“I think for those of us who had a chance to listen to him lecture on the Balkans and Eastern Europe in general, we are so much richer,” said Besirevic-Regan, who co-taught the course. 

In the program, which ran for 13 years and was cancelled this year due to the COVID-19 outbreak, Banac taught the history and Croatia-specific content of the course, which began with the Roman Empire and ended in the present day.

“I was always impressed by how he was able to definitely answer any question that we had,” said Kelsang Dolma ’19, who participated in the program in summer 2017. “You could just tell he was a very learned man.”

Banac’s impact on students was considerable, Besirevic-Regan said.

“We have had many students from the summer session who never thought about Southeastern Europe and the former Yugoslavia,” she said. 

Many students “fell in love with the region because of his lectures,” returning for senior essay research and through post-graduate fellowships and nonprofit work, Besirevic-Regan added — Banac made himself a resource to all, putting his vast knowledge and network at students’ disposal to facilitate introductions and assist students in their work.

“It was really the time of our lives,” Dolma said of the summer program. “There was nothing quite like it.”

Banac was admired in Croatia and beyond, regarded by many as a maverick for his fiercely independent and shrewd positions. A critic of both far-left and far-right, he was revered by his supporters and fiercely debated by his detractors. Many in both camps would approach him on the streets of Dubrovnik, eager to discuss the issues of the day.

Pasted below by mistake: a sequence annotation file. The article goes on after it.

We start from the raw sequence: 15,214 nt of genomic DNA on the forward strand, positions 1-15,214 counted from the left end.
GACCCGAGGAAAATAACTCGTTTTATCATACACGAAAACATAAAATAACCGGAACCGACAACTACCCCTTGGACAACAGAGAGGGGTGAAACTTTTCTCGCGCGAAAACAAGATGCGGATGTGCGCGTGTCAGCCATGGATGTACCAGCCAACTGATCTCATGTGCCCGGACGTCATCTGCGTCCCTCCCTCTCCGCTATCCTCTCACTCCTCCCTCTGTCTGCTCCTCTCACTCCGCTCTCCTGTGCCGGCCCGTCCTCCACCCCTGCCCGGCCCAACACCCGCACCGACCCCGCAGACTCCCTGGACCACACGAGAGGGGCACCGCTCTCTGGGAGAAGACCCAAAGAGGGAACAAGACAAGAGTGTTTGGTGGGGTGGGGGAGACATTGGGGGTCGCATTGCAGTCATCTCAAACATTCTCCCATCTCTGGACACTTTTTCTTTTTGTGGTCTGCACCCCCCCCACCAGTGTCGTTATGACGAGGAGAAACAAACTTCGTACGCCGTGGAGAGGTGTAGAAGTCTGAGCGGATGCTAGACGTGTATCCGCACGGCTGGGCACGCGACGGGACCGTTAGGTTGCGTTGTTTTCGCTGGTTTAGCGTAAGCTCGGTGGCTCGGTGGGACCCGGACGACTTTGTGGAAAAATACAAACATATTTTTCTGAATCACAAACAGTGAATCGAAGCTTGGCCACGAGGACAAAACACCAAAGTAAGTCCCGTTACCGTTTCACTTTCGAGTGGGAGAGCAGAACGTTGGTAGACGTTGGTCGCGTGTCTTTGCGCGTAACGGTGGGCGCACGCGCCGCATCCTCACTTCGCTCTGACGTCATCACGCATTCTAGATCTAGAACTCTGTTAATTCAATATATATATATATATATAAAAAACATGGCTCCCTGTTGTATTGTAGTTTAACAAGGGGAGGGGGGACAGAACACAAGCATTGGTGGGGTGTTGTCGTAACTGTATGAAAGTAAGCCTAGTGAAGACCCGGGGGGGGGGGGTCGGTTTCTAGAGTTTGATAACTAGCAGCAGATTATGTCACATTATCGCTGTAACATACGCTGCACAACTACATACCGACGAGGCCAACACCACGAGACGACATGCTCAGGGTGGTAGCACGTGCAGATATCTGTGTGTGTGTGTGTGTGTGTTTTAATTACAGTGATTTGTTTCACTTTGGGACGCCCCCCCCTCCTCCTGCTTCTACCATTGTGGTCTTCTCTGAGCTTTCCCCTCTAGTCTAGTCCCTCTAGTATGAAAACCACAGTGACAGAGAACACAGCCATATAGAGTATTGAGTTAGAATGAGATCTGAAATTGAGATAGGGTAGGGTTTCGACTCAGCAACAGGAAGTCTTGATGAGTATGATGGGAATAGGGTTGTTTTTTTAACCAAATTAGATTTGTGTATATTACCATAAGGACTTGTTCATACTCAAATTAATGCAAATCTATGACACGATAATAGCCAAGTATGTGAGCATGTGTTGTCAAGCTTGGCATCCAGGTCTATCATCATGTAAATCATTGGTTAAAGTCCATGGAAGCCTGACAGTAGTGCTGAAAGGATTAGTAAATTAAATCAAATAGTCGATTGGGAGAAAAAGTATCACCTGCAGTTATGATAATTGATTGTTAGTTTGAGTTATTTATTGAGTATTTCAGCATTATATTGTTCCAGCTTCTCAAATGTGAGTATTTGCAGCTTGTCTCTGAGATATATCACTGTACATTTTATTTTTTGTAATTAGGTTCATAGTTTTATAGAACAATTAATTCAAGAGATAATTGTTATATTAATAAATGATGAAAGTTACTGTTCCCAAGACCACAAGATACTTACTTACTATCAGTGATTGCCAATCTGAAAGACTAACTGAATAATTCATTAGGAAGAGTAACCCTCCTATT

“Every time we sat in a coffee shop, someone would come, and either they wanted to introduce themselves and thank him for whatever, or disagree with him,” Besirevic-Regan said. “He always stood his ground well. For me it was a teaching moment. It was lots of fun, just to watch him.”

Besirevic-Regan said that Banac was “always happy to hear other people’s opinions, to agree or disagree with them, and to prompt you to think outside the box whether you’re a student or a passerby.” 

Many of his acquaintances and students recall at first being intimidated by his stature as such a major figure, but soon being disarmed by his humor, charm, and eagerness to help and teach others.

“When we traveled the country, Professor Banac seemed to have friends in every small village and restaurant we passed. Wherever we went, strangers seemed to be excited about his arrival,” said Matt Chisholm ’18 who participated in the program in the summer of 2016. “Croatians certainly admired Banac, and Banac loved Croatia.”

“After his lectures, people would stand up and clap,” said Besirevic-Regan.

Banac’s loss has been mourned around the world.

The loss was reported widely across Croatian media. Le Courrier des Balkans, a French-language news outlet covering the region, referred to him as “une grande figure intellectuelle et politique croate.”

In a statement released in Croatian, the U.S. Embassy in Croatia called Banac “one of the greatest Croatian and American historians.” It continued, “With his work, he left behind a great cultural and scientific heritage – something that all generations will appreciate and remember.”

“I don’t know if we had another prominent and internationally-recognized scholar of the Balkan region … as we had in Ivo Banac,” Besirevic-Regan said. 

Of Banac’s advocacy for human rights in the Balkans, Besirevic-Regan added, “I hope to continue his tradition — but there are huge, huge shoes to fill.”

Banac is survived by his wife, Andrea Feldman, herself an accomplished Croatian historian and former member of the Liberal Party.

Adam Shaw |